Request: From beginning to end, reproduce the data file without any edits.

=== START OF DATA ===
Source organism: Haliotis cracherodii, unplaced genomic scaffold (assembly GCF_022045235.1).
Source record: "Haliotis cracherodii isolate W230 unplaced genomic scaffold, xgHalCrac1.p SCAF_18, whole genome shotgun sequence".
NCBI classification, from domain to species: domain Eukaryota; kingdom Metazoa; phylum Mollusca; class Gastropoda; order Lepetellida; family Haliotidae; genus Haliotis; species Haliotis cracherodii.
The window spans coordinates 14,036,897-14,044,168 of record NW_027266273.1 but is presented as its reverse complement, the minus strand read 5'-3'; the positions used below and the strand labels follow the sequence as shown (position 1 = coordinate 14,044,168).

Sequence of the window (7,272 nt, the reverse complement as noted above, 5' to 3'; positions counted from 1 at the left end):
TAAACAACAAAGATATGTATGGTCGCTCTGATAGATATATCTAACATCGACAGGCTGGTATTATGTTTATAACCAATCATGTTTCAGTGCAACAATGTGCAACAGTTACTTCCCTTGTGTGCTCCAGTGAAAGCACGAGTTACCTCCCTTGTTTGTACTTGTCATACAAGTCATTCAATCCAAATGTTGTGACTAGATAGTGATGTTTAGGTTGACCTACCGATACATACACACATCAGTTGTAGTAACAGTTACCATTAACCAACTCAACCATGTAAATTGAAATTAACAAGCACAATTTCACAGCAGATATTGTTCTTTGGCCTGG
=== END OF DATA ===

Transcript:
Source organism: Haliotis cracherodii, unplaced genomic scaffold (assembly GCF_022045235.1).
Source record: "Haliotis cracherodii isolate W230 unplaced genomic scaffold, xgHalCrac1.p SCAF_18, whole genome shotgun sequence".
NCBI classification, from domain to species: domain Eukaryota; kingdom Metazoa; phylum Mollusca; class Gastropoda; order Lepetellida; family Haliotidae; genus Haliotis; species Haliotis cracherodii.
The window spans coordinates 14,036,897-14,044,168 of record NW_027266273.1 but is presented as its reverse complement, the minus strand read 5'-3'; the positions used below and the strand labels follow the sequence as shown (position 1 = coordinate 14,044,168).

Sequence of the window (7,272 nt, the reverse complement as noted above, 5' to 3'; positions counted from 1 at the left end):
TAAACAACAAAGATATGTATGGTCGCTCTGATAGATATATCTAACATCGACAGGCTGGTATTATGTTTATAACCAATCATGTTTCAGTGCAACAATGTGCAACAGTTACTTCCCTTGTGTGCTCCAGTGAAAGCACGAGTTACCTCCCTTGTTTGTACTTGTCATACAAGTCATTCAATCCAAATGTTGTGACTAGATAGTGATGTTTAGGTTGACCTACCGATACATACACACATCAGTTGTAGTAACAGTTACCATTAACCAACTCAACCATGTAAATTGAAATTAACAAGCACAATTTCACAGCAGATATTGTTCTTTGGCCTGG